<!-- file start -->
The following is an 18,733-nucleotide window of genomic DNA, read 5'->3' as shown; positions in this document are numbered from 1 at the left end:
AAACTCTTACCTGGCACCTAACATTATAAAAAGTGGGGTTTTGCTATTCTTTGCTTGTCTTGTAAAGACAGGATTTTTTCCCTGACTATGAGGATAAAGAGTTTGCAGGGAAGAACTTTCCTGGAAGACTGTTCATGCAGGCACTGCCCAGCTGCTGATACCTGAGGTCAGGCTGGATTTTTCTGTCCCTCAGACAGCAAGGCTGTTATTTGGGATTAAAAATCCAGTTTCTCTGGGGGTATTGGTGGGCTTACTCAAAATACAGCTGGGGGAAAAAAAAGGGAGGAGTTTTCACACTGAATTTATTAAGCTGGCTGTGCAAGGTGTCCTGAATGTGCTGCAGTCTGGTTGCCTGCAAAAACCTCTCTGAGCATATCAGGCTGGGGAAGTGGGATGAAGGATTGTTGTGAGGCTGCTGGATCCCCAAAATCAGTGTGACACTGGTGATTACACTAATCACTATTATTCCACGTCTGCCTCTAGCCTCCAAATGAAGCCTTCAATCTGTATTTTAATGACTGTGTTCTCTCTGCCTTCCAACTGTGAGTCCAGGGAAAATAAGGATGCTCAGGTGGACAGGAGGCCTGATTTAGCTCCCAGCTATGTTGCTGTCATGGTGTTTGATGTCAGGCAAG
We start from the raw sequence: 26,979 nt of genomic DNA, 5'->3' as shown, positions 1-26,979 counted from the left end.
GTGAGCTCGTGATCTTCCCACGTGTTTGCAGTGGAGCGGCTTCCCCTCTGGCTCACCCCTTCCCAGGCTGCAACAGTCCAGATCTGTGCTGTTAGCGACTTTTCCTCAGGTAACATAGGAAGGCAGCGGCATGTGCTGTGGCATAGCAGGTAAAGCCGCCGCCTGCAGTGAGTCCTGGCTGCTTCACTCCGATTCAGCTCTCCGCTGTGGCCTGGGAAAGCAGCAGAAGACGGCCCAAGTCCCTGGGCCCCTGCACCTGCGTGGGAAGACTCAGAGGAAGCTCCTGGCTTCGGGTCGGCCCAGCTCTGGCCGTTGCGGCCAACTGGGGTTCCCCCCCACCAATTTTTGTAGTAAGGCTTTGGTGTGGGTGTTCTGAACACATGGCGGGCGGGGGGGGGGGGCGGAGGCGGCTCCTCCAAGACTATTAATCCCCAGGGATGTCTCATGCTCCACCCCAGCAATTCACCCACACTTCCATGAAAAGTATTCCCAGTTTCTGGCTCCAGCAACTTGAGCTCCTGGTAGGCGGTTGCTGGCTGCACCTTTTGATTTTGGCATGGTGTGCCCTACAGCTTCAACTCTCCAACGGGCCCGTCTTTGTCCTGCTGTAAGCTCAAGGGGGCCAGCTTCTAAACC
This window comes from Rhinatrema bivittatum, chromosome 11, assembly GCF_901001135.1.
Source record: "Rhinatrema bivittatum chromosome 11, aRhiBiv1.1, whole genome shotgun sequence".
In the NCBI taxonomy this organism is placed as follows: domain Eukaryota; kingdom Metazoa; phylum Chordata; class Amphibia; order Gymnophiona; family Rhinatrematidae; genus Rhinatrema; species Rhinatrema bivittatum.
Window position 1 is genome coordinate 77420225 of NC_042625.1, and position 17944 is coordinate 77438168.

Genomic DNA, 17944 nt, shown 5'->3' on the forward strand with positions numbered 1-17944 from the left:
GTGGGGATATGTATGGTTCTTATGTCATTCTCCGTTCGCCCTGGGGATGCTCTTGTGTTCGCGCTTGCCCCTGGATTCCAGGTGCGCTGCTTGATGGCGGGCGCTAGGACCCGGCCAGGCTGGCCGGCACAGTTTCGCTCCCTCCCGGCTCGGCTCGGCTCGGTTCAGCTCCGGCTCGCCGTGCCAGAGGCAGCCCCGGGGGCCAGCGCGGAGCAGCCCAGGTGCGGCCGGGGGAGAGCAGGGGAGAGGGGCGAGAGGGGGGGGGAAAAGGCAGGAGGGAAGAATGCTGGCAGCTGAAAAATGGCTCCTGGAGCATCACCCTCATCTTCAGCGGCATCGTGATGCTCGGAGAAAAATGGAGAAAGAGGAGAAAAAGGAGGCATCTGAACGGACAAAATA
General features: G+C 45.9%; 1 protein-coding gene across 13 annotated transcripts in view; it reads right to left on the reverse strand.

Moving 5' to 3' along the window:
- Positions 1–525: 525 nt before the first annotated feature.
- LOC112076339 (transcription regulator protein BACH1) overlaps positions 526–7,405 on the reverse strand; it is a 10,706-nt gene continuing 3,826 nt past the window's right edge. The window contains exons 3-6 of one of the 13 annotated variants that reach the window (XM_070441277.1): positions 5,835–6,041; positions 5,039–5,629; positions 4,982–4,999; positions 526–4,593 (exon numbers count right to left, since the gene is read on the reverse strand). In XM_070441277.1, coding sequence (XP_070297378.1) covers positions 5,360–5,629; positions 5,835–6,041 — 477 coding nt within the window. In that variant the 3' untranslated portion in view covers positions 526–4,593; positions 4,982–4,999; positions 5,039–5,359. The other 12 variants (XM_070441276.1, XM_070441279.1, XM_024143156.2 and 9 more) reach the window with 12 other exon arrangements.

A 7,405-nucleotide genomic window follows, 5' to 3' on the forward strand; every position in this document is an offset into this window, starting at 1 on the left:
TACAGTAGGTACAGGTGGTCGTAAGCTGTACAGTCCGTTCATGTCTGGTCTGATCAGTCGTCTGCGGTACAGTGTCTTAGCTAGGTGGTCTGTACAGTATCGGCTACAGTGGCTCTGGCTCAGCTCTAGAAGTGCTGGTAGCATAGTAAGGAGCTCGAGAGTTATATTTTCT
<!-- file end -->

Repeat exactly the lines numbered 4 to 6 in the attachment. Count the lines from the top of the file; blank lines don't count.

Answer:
GTGAGCTCGTGATCTTCCCACGTGTTTGCAGTGGAGCGGCTTCCCCTCTGGCTCACCCCTTCCCAGGCTGCAACAGTCCAGATCTGTGCTGTTAGCGACTTTTCCTCAGGTAACATAGGAAGGCAGCGGCATGTGCTGTGGCATAGCAGGTAAAGCCGCCGCCTGCAGTGAGTCCTGGCTGCTTCACTCCGATTCAGCTCTCCGCTGTGGCCTGGGAAAGCAGCAGAAGACGGCCCAAGTCCCTGGGCCCCTGCACCTGCGTGGGAAGACTCAGAGGAAGCTCCTGGCTTCGGGTCGGCCCAGCTCTGGCCGTTGCGGCCAACTGGGGTTCCCCCCCACCAATTTTTGTAGTAAGGCTTTGGTGTGGGTGTTCTGAACACATGGCGGGCGGGGGGGGGGGGCGGAGGCGGCTCCTCCAAGACTATTAATCCCCAGGGATGTCTCATGCTCCACCCCAGCAATTCACCCACACTTCCATGAAAAGTATTCCCAGTTTCTGGCTCCAGCAACTTGAGCTCCTGGTAGGCGGTTGCTGGCTGCACCTTTTGATTTTGGCATGGTGTGCCCTACAGCTTCAACTCTCCAACGGGCCCGTCTTTGTCCTGCTGTAAGCTCAAGGGGGCCAGCTTCTAAACC
This window comes from Rhinatrema bivittatum, chromosome 11, assembly GCF_901001135.1.
Source record: "Rhinatrema bivittatum chromosome 11, aRhiBiv1.1, whole genome shotgun sequence".